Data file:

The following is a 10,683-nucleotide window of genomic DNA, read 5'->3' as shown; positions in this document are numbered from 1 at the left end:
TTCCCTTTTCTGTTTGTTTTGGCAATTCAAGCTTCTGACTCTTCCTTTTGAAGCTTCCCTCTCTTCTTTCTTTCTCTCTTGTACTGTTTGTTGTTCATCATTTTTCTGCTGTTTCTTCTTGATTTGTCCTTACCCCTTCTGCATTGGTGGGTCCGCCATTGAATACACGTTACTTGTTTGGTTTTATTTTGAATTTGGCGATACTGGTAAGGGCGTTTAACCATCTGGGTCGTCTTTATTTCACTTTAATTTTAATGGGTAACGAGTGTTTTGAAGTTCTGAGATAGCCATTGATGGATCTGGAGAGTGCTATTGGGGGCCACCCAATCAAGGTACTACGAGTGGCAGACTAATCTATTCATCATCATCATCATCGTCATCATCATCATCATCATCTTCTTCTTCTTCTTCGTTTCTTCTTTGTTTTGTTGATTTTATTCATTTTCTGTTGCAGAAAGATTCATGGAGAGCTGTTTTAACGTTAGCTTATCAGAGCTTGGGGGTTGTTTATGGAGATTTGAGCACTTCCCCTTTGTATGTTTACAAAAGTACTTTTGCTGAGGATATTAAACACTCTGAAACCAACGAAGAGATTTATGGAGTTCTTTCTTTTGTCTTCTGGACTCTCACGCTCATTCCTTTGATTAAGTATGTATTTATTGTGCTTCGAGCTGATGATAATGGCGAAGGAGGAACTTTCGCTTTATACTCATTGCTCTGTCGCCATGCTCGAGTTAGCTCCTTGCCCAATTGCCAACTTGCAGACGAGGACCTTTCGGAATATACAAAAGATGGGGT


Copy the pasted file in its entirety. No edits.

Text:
The following is a 10,683-nucleotide window of genomic DNA, read 5'->3' as shown; positions in this document are numbered from 1 at the left end:
TTCCCTTTTCTGTTTGTTTTGGCAATTCAAGCTTCTGACTCTTCCTTTTGAAGCTTCCCTCTCTTCTTTCTTTCTCTCTTGTACTGTTTGTTGTTCATCATTTTTCTGCTGTTTCTTCTTGATTTGTCCTTACCCCTTCTGCATTGGTGGGTCCGCCATTGAATACACGTTACTTGTTTGGTTTTATTTTGAATTTGGCGATACTGGTAAGGGCGTTTAACCATCTGGGTCGTCTTTATTTCACTTTAATTTTAATGGGTAACGAGTGTTTTGAAGTTCTGAGATAGCCATTGATGGATCTGGAGAGTGCTATTGGGGGCCACCCAATCAAGGTACTACGAGTGGCAGACTAATCTATTCATCATCATCATCATCGTCATCATCATCATCATCATCTTCTTCTTCTTCTTCGTTTCTTCTTTGTTTTGTTGATTTTATTCATTTTCTGTTGCAGAAAGATTCATGGAGAGCTGTTTTAACGTTAGCTTATCAGAGCTTGGGGGTTGTTTATGGAGATTTGAGCACTTCCCCTTTGTATGTTTACAAAAGTACTTTTGCTGAGGATATTAAACACTCTGAAACCAACGAAGAGATTTATGGAGTTCTTTCTTTTGTCTTCTGGACTCTCACGCTCATTCCTTTGATTAAGTATGTATTTATTGTGCTTCGAGCTGATGATAATGGCGAAGGAGGAACTTTCGCTTTATACTCATTGCTCTGTCGCCATGCTCGAGTTAGCTCCTTGCCCAATTGCCAACTTGCAGACGAGGACCTTTCGGAATATACAAAAGATGGGGT